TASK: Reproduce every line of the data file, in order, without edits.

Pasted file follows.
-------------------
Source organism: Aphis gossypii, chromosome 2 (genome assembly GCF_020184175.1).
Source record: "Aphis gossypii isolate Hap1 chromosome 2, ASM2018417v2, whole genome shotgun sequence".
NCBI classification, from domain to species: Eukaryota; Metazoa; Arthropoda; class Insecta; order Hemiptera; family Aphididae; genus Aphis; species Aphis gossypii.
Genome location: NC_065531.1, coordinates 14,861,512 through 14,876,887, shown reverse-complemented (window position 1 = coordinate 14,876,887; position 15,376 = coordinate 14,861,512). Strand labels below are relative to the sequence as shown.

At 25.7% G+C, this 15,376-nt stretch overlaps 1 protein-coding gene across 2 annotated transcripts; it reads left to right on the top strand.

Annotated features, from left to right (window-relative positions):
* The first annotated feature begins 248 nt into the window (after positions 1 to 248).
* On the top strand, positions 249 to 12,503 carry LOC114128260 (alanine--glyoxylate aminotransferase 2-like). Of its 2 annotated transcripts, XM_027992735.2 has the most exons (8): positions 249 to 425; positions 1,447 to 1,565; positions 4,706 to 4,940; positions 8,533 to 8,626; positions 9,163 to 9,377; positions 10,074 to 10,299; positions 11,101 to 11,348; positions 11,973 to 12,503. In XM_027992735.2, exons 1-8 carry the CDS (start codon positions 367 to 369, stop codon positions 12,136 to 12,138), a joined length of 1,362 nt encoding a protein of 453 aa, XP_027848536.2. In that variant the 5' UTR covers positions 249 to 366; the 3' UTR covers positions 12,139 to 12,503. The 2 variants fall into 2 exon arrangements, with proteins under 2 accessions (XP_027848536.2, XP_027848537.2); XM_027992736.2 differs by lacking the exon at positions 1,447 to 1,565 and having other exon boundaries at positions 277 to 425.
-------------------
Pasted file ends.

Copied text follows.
Source organism: Aphis gossypii, chromosome 2 (genome assembly GCF_020184175.1).
Source record: "Aphis gossypii isolate Hap1 chromosome 2, ASM2018417v2, whole genome shotgun sequence".
NCBI classification, from domain to species: Eukaryota; Metazoa; Arthropoda; class Insecta; order Hemiptera; family Aphididae; genus Aphis; species Aphis gossypii.
Genome location: NC_065531.1, coordinates 14,861,512 through 14,876,887, shown reverse-complemented (window position 1 = coordinate 14,876,887; position 15,376 = coordinate 14,861,512). Strand labels below are relative to the sequence as shown.

At 25.7% G+C, this 15,376-nt stretch overlaps 1 protein-coding gene across 2 annotated transcripts; it reads left to right on the top strand.

Annotated features, from left to right (window-relative positions):
* The first annotated feature begins 248 nt into the window (after positions 1 to 248).
* On the top strand, positions 249 to 12,503 carry LOC114128260 (alanine--glyoxylate aminotransferase 2-like). Of its 2 annotated transcripts, XM_027992735.2 has the most exons (8): positions 249 to 425; positions 1,447 to 1,565; positions 4,706 to 4,940; positions 8,533 to 8,626; positions 9,163 to 9,377; positions 10,074 to 10,299; positions 11,101 to 11,348; positions 11,973 to 12,503. In XM_027992735.2, exons 1-8 carry the CDS (start codon positions 367 to 369, stop codon positions 12,136 to 12,138), a joined length of 1,362 nt encoding a protein of 453 aa, XP_027848536.2. In that variant the 5' UTR covers positions 249 to 366; the 3' UTR covers positions 12,139 to 12,503. The 2 variants fall into 2 exon arrangements, with proteins under 2 accessions (XP_027848536.2, XP_027848537.2); XM_027992736.2 differs by lacking the exon at positions 1,447 to 1,565 and having other exon boundaries at positions 277 to 425.